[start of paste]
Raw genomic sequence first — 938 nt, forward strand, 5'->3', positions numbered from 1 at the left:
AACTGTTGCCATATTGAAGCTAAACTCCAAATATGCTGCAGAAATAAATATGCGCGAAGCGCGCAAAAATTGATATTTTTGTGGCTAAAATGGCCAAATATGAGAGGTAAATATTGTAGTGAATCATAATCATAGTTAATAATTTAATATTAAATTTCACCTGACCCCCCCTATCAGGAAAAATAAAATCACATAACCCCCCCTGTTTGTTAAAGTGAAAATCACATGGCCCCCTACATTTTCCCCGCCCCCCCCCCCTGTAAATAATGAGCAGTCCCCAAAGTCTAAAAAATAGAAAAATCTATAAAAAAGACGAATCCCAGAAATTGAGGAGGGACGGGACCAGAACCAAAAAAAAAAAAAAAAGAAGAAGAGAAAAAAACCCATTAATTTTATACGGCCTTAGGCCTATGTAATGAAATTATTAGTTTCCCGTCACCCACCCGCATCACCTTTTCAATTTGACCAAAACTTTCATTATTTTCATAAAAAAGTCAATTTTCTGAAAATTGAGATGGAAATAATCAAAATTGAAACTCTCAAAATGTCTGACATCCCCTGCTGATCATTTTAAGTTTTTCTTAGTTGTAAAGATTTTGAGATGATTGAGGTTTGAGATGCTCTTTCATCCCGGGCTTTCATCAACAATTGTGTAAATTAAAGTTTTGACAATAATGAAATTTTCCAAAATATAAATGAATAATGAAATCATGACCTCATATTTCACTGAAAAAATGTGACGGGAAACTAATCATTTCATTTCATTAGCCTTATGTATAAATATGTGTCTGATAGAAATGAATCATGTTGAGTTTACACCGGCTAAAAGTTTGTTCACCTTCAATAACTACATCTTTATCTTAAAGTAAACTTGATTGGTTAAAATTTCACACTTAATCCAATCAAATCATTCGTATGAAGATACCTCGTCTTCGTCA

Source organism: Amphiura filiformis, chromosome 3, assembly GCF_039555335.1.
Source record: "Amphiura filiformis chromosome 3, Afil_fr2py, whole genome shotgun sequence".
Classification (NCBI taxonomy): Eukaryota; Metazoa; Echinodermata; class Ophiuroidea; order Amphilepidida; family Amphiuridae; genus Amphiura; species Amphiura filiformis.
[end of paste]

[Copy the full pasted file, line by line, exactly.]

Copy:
Raw genomic sequence first — 938 nt, forward strand, 5'->3', positions numbered from 1 at the left:
AACTGTTGCCATATTGAAGCTAAACTCCAAATATGCTGCAGAAATAAATATGCGCGAAGCGCGCAAAAATTGATATTTTTGTGGCTAAAATGGCCAAATATGAGAGGTAAATATTGTAGTGAATCATAATCATAGTTAATAATTTAATATTAAATTTCACCTGACCCCCCCTATCAGGAAAAATAAAATCACATAACCCCCCCTGTTTGTTAAAGTGAAAATCACATGGCCCCCTACATTTTCCCCGCCCCCCCCCCCTGTAAATAATGAGCAGTCCCCAAAGTCTAAAAAATAGAAAAATCTATAAAAAAGACGAATCCCAGAAATTGAGGAGGGACGGGACCAGAACCAAAAAAAAAAAAAAAAGAAGAAGAGAAAAAAACCCATTAATTTTATACGGCCTTAGGCCTATGTAATGAAATTATTAGTTTCCCGTCACCCACCCGCATCACCTTTTCAATTTGACCAAAACTTTCATTATTTTCATAAAAAAGTCAATTTTCTGAAAATTGAGATGGAAATAATCAAAATTGAAACTCTCAAAATGTCTGACATCCCCTGCTGATCATTTTAAGTTTTTCTTAGTTGTAAAGATTTTGAGATGATTGAGGTTTGAGATGCTCTTTCATCCCGGGCTTTCATCAACAATTGTGTAAATTAAAGTTTTGACAATAATGAAATTTTCCAAAATATAAATGAATAATGAAATCATGACCTCATATTTCACTGAAAAAATGTGACGGGAAACTAATCATTTCATTTCATTAGCCTTATGTATAAATATGTGTCTGATAGAAATGAATCATGTTGAGTTTACACCGGCTAAAAGTTTGTTCACCTTCAATAACTACATCTTTATCTTAAAGTAAACTTGATTGGTTAAAATTTCACACTTAATCCAATCAAATCATTCGTATGAAGATACCTCGTCTTCGTCA

Source organism: Amphiura filiformis, chromosome 3, assembly GCF_039555335.1.
Source record: "Amphiura filiformis chromosome 3, Afil_fr2py, whole genome shotgun sequence".
Classification (NCBI taxonomy): Eukaryota; Metazoa; Echinodermata; class Ophiuroidea; order Amphilepidida; family Amphiuridae; genus Amphiura; species Amphiura filiformis.